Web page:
Percussion Instruments of Indian Classical Music: History, Origin and Facts

Mridangam 

The Mridangam is perhaps the most highly developed and the most ancient of all percussion instruments. It is commonly used in the south as an accompaniment to the vocal and the instrumental performances. It literally means body of clay. The southern Mridangam is a cylindrical hollowed out block of wood Skin covers the opening ends and is fastened the leather hoops held taut by interlaced leather braces.

A wide variety of tones are obtained from different parts of the instrument. For instance, the head can be struck with a full hand or with the fingers, which are clamped or released. The types of strokes are distinguished by an elaborate percussion terms. The alternation of sounds between two heads of the Mridangam further enhances the tones.


Ghatam

Ghatam, on the ancient percussion instruments, often head in Carnatic Music concerts, is a mud pot carefully kneaded and uniformly fired. The mouth of the Ghatam is open and is played with two hands, writs, fingers and nails.

The mouth is pressed against the stomach so that when strokes are, the air inside is set in vibration and gives a deep tone. The player can elicit various volumes and tonal colors by giving the fingers strokes at the neck, center and bottom of outer surface.

Tabla

A pair of drums called the tabla accompanies most Indian classical performances. According to ancient Hindu legends, Shiva (the god of music and dance) invented the drums. One story says that in the deep crevasses of the Himalayan glaciers, one often hears the Thud of heavy ice boulders falling down. These noises are believed to be from Shiva's drum.

The right-hand drum is called the Tabla and the left-hand drum, which is lower in pitch, is called the Bayan. The combined name for these drums is Tabla-Bayan. The tabla drum can be tuned by adjusting the tension of the head skin by moving the corks on the side of the drum’s body.

The drums are made by a stretched layer of skin on the top, with a round black circle in the middle, made from a past of iron filings and rice powder -the thicker the powder the lower the pitch of the drum. The tabla can make more than two sounds. The player can produce varied sounds by striking the head in different places with his fingers or with the palm of the hand. These sounds are taught through a drum language called Tabla Bols.


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Which String Instruments are used in Indian Classical Music: History, Origin and Facts about them


Sitar

The invention of the Sitar is commonly credited to Amir Khusrau, a courier of Allauddin Khilji in the 13th Century. The name Sitar was derived from Persian ‘Sehtar’ meaning ‘three strings’ which the instrument originally had. But the modern Sitar has seven strings fastened to the pegs on neck and the sides. Sixteen to twenty-two frets are secured to the finger board by pieces of gut.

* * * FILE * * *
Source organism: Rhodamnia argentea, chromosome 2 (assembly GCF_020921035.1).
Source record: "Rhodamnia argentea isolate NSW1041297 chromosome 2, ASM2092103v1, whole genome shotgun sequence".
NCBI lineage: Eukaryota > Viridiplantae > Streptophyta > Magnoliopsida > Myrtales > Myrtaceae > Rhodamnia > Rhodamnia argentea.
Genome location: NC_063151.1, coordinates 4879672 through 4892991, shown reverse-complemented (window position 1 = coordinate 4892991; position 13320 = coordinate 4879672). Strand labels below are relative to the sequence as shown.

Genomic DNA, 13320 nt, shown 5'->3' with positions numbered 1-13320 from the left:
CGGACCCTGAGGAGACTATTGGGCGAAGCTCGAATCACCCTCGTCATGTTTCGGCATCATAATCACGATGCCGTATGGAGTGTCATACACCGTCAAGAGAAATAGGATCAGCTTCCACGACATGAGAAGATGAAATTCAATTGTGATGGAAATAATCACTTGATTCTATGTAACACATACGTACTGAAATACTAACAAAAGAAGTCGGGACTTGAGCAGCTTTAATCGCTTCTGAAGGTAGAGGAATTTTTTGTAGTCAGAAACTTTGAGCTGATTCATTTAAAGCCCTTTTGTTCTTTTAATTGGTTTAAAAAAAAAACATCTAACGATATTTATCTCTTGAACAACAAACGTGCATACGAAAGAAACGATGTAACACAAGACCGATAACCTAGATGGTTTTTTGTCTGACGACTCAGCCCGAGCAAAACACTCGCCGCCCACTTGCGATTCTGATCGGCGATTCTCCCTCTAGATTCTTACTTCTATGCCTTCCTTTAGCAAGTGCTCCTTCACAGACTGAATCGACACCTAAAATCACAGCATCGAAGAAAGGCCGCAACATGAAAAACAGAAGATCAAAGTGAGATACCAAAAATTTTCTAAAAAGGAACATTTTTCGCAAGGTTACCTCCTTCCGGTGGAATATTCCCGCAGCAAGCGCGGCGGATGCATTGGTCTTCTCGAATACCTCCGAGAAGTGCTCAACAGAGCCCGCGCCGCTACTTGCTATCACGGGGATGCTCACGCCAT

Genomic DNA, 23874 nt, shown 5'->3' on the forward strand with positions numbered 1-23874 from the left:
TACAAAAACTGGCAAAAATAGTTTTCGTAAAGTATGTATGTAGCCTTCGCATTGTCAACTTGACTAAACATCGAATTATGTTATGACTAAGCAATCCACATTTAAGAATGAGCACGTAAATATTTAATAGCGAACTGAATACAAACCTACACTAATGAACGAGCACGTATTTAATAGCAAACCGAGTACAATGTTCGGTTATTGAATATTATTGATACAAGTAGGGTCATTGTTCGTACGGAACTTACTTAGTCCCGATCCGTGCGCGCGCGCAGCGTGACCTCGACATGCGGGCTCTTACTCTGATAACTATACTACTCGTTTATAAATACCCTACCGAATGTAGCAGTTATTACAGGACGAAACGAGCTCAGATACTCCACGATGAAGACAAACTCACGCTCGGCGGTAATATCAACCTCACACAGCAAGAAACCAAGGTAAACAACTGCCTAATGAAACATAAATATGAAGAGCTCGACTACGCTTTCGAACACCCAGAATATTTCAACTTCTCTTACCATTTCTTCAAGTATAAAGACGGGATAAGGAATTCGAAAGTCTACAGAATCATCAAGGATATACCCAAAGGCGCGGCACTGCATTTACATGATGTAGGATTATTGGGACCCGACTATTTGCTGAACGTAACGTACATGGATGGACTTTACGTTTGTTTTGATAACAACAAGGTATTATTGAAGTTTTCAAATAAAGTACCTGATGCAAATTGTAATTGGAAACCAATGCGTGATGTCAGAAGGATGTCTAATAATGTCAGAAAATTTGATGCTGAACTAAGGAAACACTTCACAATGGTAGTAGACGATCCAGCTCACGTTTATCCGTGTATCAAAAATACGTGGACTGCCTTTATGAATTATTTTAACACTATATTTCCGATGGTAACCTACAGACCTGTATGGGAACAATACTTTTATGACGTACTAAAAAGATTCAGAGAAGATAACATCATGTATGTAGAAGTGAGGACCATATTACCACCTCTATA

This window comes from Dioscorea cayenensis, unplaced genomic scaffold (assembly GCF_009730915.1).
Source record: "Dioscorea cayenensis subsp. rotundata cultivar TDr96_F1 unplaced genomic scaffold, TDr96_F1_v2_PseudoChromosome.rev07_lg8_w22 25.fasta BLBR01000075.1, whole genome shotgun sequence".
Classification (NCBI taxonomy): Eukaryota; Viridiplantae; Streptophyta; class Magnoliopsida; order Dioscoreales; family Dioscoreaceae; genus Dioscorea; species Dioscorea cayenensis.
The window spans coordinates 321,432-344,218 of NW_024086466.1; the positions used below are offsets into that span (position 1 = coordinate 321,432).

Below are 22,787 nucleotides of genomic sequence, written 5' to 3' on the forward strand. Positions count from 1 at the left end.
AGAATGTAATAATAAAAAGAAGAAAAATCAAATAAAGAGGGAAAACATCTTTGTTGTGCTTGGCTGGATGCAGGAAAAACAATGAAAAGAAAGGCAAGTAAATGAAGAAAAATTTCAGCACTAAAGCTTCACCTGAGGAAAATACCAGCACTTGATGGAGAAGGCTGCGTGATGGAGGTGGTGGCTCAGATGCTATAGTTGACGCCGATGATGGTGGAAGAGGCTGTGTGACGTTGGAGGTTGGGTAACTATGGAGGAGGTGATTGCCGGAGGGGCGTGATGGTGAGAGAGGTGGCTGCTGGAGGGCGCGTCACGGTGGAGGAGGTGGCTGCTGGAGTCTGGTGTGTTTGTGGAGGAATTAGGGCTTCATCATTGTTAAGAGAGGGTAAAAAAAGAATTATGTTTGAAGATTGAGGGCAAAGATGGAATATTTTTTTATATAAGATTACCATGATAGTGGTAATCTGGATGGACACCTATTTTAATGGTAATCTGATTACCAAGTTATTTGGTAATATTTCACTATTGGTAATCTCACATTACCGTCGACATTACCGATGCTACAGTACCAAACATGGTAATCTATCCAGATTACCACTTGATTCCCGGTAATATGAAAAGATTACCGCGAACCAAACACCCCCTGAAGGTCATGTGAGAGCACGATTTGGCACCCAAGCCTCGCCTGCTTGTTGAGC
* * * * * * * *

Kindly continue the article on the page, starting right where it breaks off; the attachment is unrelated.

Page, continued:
There are also 11 to 12 sympathetic strings below the frets, running parallel to the main strings. The instrument is played by means of a wire plectrum worn on the forefinger of the right hand. It was instrumental in introducing western audiences to Indian Classical Music.


Sarod

Although the origin of the Sarod is not known, it is supposed to have descended from the rabab of the Middle East. Some believe that this stringed instrument might have originated from the Greco-Buddhist area of Gandhar (modern Afghanistan).

The modern Sarod is made of wood with one end being rounded and covered with parchment. There are six main metallic strings fastened to pegs at the neck of the instrument. It is played with a plectrum held in the right hand while the fingers of the left hand are used to play the notes. It is fretless instrument with sympathetic strings. Sarod has secured an important place in Hindustani Classical Music for its deep and rich tone and a distinctive sound.

Sarangi

Sarangi is another stringed instrument mainly popular as a folk instrument and probably made it’s first appearance in the late 17th Century.


The ability to play all types of  gamakas gave it prominent place in Hindustani Classical Music.  It is made of hallowing out a single block of wood and covered by parchment and has four strings.  Four tuning pegs are fixed to the hollow head and a bridge is placed on the hide-covered belly in the middle. The place places the instrument on the lap and plays it with a horse hair bow in the right hand and fingers and nails of the left hand. The tone of the Sarangi is very near to the human vocal chord.

Santoor

Santoor, which originated from the Vedic Vana Veena, is characteristic of the Kashmir Valley and is neither seen nor played anywhere else. The Vana Veena also had strings and was played with sticks. The modern Santoor is made of a trapezoid wooden box.